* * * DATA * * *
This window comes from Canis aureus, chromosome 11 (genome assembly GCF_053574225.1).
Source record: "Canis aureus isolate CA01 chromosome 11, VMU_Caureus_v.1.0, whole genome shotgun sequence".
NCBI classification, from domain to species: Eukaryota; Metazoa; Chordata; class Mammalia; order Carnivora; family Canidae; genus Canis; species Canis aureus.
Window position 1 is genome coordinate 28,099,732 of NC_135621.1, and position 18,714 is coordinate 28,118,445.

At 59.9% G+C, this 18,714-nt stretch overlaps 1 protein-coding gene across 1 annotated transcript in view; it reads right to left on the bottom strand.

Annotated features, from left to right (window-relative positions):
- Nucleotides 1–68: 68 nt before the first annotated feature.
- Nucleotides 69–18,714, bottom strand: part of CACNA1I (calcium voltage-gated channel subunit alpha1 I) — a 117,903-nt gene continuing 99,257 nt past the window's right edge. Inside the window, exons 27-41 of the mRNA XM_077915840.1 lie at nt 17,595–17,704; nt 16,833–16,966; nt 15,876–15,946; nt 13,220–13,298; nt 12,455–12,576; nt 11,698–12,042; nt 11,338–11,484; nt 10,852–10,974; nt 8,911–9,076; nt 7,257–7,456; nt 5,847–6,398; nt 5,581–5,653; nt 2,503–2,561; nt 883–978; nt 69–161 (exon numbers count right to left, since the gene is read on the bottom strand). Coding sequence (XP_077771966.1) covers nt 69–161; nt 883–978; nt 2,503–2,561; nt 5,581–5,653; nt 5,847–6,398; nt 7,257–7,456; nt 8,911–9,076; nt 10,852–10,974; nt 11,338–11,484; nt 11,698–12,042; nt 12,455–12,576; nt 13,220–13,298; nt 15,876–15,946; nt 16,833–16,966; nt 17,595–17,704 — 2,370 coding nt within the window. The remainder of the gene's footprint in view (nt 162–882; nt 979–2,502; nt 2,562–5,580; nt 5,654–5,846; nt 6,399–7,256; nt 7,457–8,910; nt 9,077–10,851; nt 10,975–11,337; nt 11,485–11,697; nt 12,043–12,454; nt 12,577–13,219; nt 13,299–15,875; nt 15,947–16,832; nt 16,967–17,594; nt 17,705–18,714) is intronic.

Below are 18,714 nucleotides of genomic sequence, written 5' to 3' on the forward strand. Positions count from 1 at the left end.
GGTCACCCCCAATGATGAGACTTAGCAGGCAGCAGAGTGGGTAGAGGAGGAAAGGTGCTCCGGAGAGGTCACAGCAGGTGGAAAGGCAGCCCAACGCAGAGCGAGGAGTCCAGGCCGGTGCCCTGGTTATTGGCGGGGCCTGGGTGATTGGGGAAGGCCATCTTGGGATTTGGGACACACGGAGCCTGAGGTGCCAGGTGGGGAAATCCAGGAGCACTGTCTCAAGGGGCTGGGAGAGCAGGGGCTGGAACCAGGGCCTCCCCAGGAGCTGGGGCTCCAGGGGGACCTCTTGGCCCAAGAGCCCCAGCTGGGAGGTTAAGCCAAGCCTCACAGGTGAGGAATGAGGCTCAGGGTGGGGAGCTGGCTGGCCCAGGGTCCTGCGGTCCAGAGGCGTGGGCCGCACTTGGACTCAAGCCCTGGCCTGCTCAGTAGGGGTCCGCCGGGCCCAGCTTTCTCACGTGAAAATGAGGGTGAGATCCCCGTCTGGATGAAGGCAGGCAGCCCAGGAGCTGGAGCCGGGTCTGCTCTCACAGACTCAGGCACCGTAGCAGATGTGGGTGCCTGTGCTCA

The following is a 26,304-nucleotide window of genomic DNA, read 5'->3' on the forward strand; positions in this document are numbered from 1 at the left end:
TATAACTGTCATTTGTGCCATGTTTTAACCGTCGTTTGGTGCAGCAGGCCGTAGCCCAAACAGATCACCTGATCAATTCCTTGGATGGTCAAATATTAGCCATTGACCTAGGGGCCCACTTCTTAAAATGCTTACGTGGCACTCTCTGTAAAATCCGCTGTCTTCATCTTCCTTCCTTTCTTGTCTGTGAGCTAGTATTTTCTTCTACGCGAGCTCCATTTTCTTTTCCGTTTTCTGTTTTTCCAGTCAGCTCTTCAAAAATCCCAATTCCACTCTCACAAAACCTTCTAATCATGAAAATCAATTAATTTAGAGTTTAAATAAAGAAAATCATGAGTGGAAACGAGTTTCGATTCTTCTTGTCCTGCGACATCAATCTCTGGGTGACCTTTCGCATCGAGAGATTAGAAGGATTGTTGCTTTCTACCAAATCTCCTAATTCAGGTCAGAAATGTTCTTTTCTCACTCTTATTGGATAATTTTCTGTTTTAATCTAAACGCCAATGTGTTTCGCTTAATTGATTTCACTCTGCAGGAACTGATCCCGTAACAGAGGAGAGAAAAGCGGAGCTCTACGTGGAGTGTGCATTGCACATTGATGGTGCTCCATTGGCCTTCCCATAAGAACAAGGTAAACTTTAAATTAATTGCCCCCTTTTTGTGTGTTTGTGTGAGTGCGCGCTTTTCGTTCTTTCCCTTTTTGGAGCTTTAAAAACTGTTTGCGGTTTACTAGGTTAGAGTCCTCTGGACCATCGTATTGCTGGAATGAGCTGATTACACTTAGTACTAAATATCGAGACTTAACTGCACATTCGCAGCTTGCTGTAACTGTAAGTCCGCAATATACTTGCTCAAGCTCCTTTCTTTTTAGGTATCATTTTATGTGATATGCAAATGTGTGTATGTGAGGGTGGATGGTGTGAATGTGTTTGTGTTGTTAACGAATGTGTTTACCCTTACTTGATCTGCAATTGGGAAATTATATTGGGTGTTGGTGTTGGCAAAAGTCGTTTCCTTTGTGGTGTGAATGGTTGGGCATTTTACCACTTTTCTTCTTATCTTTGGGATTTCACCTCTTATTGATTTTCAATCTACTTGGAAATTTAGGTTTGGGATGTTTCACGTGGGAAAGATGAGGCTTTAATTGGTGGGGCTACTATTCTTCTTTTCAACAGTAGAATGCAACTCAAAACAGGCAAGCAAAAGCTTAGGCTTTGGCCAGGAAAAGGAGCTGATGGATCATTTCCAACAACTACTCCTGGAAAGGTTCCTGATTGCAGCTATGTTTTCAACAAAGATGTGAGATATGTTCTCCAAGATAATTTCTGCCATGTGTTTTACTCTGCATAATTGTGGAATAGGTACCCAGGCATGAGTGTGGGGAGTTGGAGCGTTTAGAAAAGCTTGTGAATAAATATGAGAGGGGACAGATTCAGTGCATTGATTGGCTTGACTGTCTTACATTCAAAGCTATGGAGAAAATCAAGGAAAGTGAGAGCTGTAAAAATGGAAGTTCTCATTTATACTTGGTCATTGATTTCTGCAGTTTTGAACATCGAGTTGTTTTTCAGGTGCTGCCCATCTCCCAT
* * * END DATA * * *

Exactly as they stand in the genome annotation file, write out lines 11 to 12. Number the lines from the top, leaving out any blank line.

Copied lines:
The following is a 26,304-nucleotide window of genomic DNA, read 5'->3' on the forward strand; positions in this document are numbered from 1 at the left end:
TATAACTGTCATTTGTGCCATGTTTTAACCGTCGTTTGGTGCAGCAGGCCGTAGCCCAAACAGATCACCTGATCAATTCCTTGGATGGTCAAATATTAGCCATTGACCTAGGGGCCCACTTCTTAAAATGCTTACGTGGCACTCTCTGTAAAATCCGCTGTCTTCATCTTCCTTCCTTTCTTGTCTGTGAGCTAGTATTTTCTTCTACGCGAGCTCCATTTTCTTTTCCGTTTTCTGTTTTTCCAGTCAGCTCTTCAAAAATCCCAATTCCACTCTCACAAAACCTTCTAATCATGAAAATCAATTAATTTAGAGTTTAAATAAAGAAAATCATGAGTGGAAACGAGTTTCGATTCTTCTTGTCCTGCGACATCAATCTCTGGGTGACCTTTCGCATCGAGAGATTAGAAGGATTGTTGCTTTCTACCAAATCTCCTAATTCAGGTCAGAAATGTTCTTTTCTCACTCTTATTGGATAATTTTCTGTTTTAATCTAAACGCCAATGTGTTTCGCTTAATTGATTTCACTCTGCAGGAACTGATCCCGTAACAGAGGAGAGAAAAGCGGAGCTCTACGTGGAGTGTGCATTGCACATTGATGGTGCTCCATTGGCCTTCCCATAAGAACAAGGTAAACTTTAAATTAATTGCCCCCTTTTTGTGTGTTTGTGTGAGTGCGCGCTTTTCGTTCTTTCCCTTTTTGGAGCTTTAAAAACTGTTTGCGGTTTACTAGGTTAGAGTCCTCTGGACCATCGTATTGCTGGAATGAGCTGATTACACTTAGTACTAAATATCGAGACTTAACTGCACATTCGCAGCTTGCTGTAACTGTAAGTCCGCAATATACTTGCTCAAGCTCCTTTCTTTTTAGGTATCATTTTATGTGATATGCAAATGTGTGTATGTGAGGGTGGATGGTGTGAATGTGTTTGTGTTGTTAACGAATGTGTTTACCCTTACTTGATCTGCAATTGGGAAATTATATTGGGTGTTGGTGTTGGCAAAAGTCGTTTCCTTTGTGGTGTGAATGGTTGGGCATTTTACCACTTTTCTTCTTATCTTTGGGATTTCACCTCTTATTGATTTTCAATCTACTTGGAAATTTAGGTTTGGGATGTTTCACGTGGGAAAGATGAGGCTTTAATTGGTGGGGCTACTATTCTTCTTTTCAACAGTAGAATGCAACTCAAAACAGGCAAGCAAAAGCTTAGGCTTTGGCCAGGAAAAGGAGCTGATGGATCATTTCCAACAACTACTCCTGGAAAGGTTCCTGATTGCAGCTATGTTTTCAACAAAGATGTGAGATATGTTCTCCAAGATAATTTCTGCCATGTGTTTTACTCTGCATAATTGTGGAATAGGTACCCAGGCATGAGTGTGGGGAGTTGGAGCGTTTAGAAAAGCTTGTGAATAAATATGAGAGGGGACAGATTCAGTGCATTGATTGGCTTGACTGTCTTACATTCAAAGCTATGGAGAAAATCAAGGAAAGTGAGAGCTGTAAAAATGGAAGTTCTCATTTATACTTGGTCATTGATTTCTGCAGTTTTGAACATCGAGTTGTTTTTCAGGTGCTGCCCATCTCCCAT